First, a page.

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    I really don't have a way to grind both sides of the frame. Id prolly have to pull the motor to do that lol I definitely plan on v grooving the one side before welding. But ill only be able to do the one side.
     
  8. Last Call

    Last Call Road Train Member

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    So you putting a insert in that’s good ! The frame bolts are grade 8 yes but they are made of different steel that the normal grade 8 bolt you buy at hardware store they are made to flex a bit more than a common grade 8 bolt before they shear. plus the threads won’t stretch as quickly plus the corrosion issue. You will have problem keeping a normal grade 8 bolt tight even if you use lock nuts also . I personally refuse to use common hardware store grade 8 bolts in a truck frame I have never had a good experience using them even if it’s just to plug unused bolt holes in a truck frame..
     
    Last edited: Dec 8, 2023
    mile marker 27, W923 and Oxbow Thank this.
  9. Oxbow

    Oxbow Road Train Member

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    For clarification purposes, and I stand to be corrected:

    10.9 is a metric bolt with a different rating metric than grade 8. They are very close in tensile strength. Grade 8 may actually be a bit stronger, I'm not sure. I did not look it up, but that is my understanding.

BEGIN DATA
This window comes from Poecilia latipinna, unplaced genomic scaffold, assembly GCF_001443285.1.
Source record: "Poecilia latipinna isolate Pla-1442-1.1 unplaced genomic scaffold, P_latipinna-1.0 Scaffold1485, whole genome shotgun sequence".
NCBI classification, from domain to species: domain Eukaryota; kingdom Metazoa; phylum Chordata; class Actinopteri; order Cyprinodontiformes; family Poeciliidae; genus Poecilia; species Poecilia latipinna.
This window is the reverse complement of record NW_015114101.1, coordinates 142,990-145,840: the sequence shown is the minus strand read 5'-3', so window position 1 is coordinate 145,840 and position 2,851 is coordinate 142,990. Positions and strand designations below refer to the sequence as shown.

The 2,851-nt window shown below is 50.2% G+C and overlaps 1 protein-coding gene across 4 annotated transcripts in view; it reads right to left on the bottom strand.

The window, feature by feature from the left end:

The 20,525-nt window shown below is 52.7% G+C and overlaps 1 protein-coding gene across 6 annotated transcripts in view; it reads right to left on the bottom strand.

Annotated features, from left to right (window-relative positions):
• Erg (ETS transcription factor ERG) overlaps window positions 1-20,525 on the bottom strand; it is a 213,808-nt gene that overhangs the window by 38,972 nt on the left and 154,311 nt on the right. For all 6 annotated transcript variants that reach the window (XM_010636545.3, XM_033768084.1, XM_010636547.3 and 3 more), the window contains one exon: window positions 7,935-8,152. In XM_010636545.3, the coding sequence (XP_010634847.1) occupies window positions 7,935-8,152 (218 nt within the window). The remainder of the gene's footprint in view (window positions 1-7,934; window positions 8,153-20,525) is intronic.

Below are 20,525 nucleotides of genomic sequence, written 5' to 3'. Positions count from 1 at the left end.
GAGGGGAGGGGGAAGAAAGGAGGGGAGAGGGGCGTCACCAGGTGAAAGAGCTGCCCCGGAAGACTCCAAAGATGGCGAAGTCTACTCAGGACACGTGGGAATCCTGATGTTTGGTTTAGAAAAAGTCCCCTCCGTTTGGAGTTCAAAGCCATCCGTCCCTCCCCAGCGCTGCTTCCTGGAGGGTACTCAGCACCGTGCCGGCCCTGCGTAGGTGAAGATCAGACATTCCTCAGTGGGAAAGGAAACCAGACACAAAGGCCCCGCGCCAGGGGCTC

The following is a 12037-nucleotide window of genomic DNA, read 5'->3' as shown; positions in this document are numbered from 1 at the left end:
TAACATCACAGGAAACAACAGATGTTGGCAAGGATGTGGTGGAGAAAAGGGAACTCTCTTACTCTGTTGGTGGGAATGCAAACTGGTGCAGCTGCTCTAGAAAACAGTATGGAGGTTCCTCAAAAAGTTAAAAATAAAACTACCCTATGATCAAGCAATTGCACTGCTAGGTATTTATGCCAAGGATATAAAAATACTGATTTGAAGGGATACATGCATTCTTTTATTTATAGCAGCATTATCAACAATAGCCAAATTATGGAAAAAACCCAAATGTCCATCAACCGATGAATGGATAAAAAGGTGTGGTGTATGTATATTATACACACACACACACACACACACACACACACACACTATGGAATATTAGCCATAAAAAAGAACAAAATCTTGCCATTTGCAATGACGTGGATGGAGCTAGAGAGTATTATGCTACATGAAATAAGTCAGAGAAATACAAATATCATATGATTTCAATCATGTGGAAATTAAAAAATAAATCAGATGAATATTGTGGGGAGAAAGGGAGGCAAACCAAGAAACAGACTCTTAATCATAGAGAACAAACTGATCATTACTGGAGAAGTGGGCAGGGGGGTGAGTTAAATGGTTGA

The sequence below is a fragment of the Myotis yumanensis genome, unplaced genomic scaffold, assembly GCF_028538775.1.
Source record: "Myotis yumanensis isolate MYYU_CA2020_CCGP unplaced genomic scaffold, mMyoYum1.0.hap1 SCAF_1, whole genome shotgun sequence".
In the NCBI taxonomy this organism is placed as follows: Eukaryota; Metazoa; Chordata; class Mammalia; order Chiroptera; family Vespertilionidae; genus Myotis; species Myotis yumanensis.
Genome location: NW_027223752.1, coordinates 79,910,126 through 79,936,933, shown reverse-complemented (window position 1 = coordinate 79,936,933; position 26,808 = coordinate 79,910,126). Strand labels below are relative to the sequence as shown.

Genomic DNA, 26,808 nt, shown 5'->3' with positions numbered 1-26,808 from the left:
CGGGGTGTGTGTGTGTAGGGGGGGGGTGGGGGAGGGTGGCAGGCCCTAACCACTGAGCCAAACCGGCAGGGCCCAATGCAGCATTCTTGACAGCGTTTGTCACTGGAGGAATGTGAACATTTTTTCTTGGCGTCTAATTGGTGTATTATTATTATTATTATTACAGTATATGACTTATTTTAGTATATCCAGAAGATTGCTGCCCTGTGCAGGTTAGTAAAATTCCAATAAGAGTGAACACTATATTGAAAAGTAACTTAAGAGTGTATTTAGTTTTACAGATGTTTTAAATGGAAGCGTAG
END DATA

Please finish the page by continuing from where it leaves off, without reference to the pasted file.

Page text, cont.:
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  10. W923

    W923 Road Train Member

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    I think you’re most likely seeing the difference in manufacturing quality between a foreign made and loosely controlled bolt and one made to better standards. We have used grade 8 flange and non flange bolts from various vendors but have always specified USA or Canada produced. Never had a problem at all.
     
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  11. Jake Metzger

    Jake Metzger Bobtail Member

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    This isn't uncommon on the older W900Ls unfortunately. I've always had them welded back together and installed a partial liner and welded it inside the frame to brace it. Last one of these I had fixed we replaced the rear spring hangers with the Peterbilt style brackets with three horizontal bolts passing through the frame rail. Kenworth shouldn't have drilled through the bottom flange of the frame rails like they did. I think it's kind of funny that they put the little stickers on new truck frames saying not to drill or weld the top or bottom flange of the frame.